A farmer works in Tanzania.

How long does environmental restoration take?

Plant With Purpose is deeply committed to environmental restoration. This dream is shared among our partners in eight different countries. Jah Cho envisions future generations being able to reap the benefit of a restored forests. Isaias imagines that his community of Ojo de Agua as a rejuvenated, green landscape.

But that raises a great question: how long does it take to make this vision a reality?

The short answer: 7-12 years.

When Plant With Purpose works in a community, the partnership typically lasts between 7-12 years. In that amount of time, community members expand forests, manage regeneration, and actively learn and pass on sustainable farming knowledge.

After about a decade has gone by, the community is ready for graduation. This doesn’t mark the end of sustainable practices by any means, but it does mean the community will need less input from outside.

After a decade of partnership, we consistently see an increase in vegetation and an improvement in soil quality. Increasingly, we also hear reports from farmers that the local climate has cooled, that the attitudes of community members have shifted, and that people feel equipped to further improve their land.

Why such a wide range of 7-12 years? Well, each community is influenced by a variety of factors. For example, geography and the distance to roads and markets presents unique challenges and opportunities. Political challenges or conflict create other challenges.

Depending on their circumstances, our partners may see improvement as soon as three years in.

Alex has been a Plant With Purpose member for years.
Alex has been a Plant With Purpose partner for years.

The long answer: it never ends.

Plant With Purpose goes into new communities with an exit plan. We imagine that in time, each community will be able to independently carry on the work of environmental restoration and sustainability.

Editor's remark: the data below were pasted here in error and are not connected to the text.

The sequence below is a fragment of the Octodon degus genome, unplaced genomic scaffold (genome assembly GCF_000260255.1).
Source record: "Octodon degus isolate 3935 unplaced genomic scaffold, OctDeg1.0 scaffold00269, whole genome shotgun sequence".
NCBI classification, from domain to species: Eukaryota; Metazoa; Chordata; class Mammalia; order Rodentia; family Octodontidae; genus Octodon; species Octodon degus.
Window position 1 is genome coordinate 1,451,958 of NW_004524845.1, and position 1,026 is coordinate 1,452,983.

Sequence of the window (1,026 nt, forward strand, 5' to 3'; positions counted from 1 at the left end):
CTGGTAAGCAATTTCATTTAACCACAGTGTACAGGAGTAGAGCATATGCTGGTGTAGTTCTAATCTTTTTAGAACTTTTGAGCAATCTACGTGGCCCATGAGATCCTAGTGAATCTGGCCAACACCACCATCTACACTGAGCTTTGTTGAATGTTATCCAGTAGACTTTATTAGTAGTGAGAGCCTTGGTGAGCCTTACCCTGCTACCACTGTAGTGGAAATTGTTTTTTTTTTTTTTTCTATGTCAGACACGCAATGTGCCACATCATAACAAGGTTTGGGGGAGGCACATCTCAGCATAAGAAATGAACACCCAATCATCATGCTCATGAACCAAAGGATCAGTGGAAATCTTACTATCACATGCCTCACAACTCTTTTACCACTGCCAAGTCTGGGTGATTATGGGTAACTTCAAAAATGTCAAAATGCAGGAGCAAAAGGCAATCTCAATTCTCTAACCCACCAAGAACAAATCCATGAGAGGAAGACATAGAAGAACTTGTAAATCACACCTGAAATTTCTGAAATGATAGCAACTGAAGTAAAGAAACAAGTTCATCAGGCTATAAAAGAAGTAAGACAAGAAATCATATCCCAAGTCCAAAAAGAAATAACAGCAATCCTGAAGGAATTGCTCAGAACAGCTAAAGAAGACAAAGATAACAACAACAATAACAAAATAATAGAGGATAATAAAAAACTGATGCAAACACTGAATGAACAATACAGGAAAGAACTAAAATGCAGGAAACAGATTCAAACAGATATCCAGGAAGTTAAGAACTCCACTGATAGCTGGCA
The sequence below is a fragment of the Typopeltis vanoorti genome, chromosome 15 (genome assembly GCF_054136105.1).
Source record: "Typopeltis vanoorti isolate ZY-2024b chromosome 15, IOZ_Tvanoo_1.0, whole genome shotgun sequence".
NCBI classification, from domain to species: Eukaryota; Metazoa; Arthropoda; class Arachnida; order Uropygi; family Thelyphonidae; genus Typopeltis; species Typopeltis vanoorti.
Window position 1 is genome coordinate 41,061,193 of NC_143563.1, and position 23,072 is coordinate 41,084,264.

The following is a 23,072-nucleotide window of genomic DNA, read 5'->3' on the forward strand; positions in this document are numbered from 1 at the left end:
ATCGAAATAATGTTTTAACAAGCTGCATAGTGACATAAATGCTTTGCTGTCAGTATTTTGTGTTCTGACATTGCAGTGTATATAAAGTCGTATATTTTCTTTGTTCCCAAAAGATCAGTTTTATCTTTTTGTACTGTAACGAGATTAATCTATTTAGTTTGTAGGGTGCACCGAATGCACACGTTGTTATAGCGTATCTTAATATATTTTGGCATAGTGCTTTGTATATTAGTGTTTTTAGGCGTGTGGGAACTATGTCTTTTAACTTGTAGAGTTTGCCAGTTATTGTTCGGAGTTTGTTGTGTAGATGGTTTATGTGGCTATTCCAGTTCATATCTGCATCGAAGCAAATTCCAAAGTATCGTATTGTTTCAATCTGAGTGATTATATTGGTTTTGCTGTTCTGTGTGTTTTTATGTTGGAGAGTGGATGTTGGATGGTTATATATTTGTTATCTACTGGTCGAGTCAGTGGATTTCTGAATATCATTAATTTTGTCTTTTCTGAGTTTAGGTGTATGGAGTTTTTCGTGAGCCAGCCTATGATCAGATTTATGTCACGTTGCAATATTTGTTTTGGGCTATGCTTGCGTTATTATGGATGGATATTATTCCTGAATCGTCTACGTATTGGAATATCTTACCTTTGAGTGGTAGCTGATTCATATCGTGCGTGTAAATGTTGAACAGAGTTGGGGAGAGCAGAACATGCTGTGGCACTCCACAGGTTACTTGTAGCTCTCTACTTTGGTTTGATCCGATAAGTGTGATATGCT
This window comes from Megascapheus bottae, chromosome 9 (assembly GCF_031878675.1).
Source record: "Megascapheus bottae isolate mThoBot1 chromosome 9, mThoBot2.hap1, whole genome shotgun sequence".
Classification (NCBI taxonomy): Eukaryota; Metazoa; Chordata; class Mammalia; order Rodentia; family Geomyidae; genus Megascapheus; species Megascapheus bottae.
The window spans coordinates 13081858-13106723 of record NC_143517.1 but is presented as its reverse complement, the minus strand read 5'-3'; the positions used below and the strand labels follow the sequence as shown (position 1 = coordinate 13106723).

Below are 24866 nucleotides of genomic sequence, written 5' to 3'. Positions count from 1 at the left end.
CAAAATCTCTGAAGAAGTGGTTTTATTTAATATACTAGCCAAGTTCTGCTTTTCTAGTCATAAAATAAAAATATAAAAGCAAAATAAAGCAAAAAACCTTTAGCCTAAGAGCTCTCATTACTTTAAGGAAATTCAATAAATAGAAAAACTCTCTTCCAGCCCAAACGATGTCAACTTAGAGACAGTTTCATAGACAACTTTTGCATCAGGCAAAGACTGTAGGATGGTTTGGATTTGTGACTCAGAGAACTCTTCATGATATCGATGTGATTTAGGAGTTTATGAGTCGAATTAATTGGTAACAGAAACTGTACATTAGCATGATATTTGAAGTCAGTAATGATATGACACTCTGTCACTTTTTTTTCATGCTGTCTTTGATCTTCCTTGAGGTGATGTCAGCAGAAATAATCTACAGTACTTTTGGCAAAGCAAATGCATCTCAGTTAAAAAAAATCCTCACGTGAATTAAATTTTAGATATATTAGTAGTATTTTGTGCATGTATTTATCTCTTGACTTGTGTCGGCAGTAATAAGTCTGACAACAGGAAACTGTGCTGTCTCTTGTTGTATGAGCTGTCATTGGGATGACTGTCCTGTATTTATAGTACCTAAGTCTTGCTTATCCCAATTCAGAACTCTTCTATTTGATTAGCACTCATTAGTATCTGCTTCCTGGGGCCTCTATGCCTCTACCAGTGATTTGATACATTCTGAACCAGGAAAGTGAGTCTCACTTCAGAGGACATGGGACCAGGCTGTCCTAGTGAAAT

That said, the end of our organization’s direct input does not mark the end of restoration. Instead it means that the community will pass forward its knowledge and motivation while continuing to protect and preserve its resources.

Constant learning and improving is a lifelong commitment. New challenges and threats may emerge for future generations moving forward, but with the tools and knowledge passed onward, they will be ready to rise to these challenges.

Sustainability is not a one time action with an end date.
Sustainability is not a one-time action with an end date.

The better answer: restoration is a way of life.

It serves us well to think of restoration as a never-ending process. This goes hand-in-hand with both a Christian perspective on sustainability, and the story of the Gospel. While resurrection refers to a specific event, it also refers to the constant process of Christ making all things new.

Environmental restoration is one dimension of this process. Our inner lives aren’t the only things being redeemed and restored; all of Creation is being called back toward its Maker.

Christ invites his followers to participate in this process. Even the smallest act of bringing healing to the world fits in to the grand story of restoration. That may mean speaking words of life. It may mean planting a seed. It may mean committing more deeply to what is in front of you today.

Plant With Purpose’s partners commit to practicing restoration throughout their lives. They benefit greatly from sustained support. Want to help equip them on a monthly basis? Learn more about becoming a Purpose Partner.

 

Philippe Lazaro

Leave a Reply

Your email address will not be published. Required fields are marked *

How is the environment a root cause of human trafficking?